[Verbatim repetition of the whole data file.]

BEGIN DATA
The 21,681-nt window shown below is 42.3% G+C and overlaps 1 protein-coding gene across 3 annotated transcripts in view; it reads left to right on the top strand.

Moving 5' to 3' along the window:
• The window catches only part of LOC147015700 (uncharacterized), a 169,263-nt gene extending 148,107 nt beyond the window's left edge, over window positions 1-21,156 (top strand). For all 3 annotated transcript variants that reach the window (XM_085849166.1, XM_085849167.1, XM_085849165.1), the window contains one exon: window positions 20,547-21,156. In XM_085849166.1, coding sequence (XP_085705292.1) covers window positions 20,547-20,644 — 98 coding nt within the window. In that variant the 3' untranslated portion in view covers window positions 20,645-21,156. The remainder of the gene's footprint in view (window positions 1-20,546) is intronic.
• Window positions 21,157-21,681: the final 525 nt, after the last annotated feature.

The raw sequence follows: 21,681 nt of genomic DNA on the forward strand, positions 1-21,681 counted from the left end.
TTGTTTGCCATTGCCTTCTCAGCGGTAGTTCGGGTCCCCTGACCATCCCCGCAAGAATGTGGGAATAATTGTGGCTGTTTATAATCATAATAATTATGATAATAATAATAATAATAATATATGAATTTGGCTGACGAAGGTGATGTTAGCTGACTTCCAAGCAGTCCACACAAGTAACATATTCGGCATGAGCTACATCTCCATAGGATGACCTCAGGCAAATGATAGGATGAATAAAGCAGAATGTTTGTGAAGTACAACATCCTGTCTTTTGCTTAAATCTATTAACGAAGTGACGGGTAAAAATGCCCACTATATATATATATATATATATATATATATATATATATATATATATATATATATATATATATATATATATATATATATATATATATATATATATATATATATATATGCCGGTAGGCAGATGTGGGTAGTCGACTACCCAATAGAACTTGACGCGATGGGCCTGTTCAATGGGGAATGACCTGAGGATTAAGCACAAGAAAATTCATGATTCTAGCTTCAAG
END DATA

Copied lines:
The 21,681-nt window shown below is 42.3% G+C and overlaps 1 protein-coding gene across 3 annotated transcripts in view; it reads left to right on the top strand.

Moving 5' to 3' along the window:
• The window catches only part of LOC147015700 (uncharacterized), a 169,263-nt gene extending 148,107 nt beyond the window's left edge, over window positions 1-21,156 (top strand). For all 3 annotated transcript variants that reach the window (XM_085849166.1, XM_085849167.1, XM_085849165.1), the window contains one exon: window positions 20,547-21,156. In XM_085849166.1, coding sequence (XP_085705292.1) covers window positions 20,547-20,644 — 98 coding nt within the window. In that variant the 3' untranslated portion in view covers window positions 20,645-21,156. The remainder of the gene's footprint in view (window positions 1-20,546) is intronic.
• Window positions 21,157-21,681: the final 525 nt, after the last annotated feature.

The raw sequence follows: 21,681 nt of genomic DNA on the forward strand, positions 1-21,681 counted from the left end.
TTGTTTGCCATTGCCTTCTCAGCGGTAGTTCGGGTCCCCTGACCATCCCCGCAAGAATGTGGGAATAATTGTGGCTGTTTATAATCATAATAATTATGATAATAATAATAATAATAATATATGAATTTGGCTGACGAAGGTGATGTTAGCTGACTTCCAAGCAGTCCACACAAGTAACATATTCGGCATGAGCTACATCTCCATAGGATGACCTCAGGCAAATGATAGGATGAATAAAGCAGAATGTTTGTGAAGTACAACATCCTGTCTTTTGCTTAAATCTATTAACGAAGTGACGGGTAAAAATGCCCACTATATATATATATATATATATATATATATATATATATATATATATATATATATATATATATATATATATATATATATATATATATATATATATATATATATATATGCCGGTAGGCAGATGTGGGTAGTCGACTACCCAATAGAACTTGACGCGATGGGCCTGTTCAATGGGGAATGACCTGAGGATTAAGCACAAGAAAATTCATGATTCTAGCTTCAAG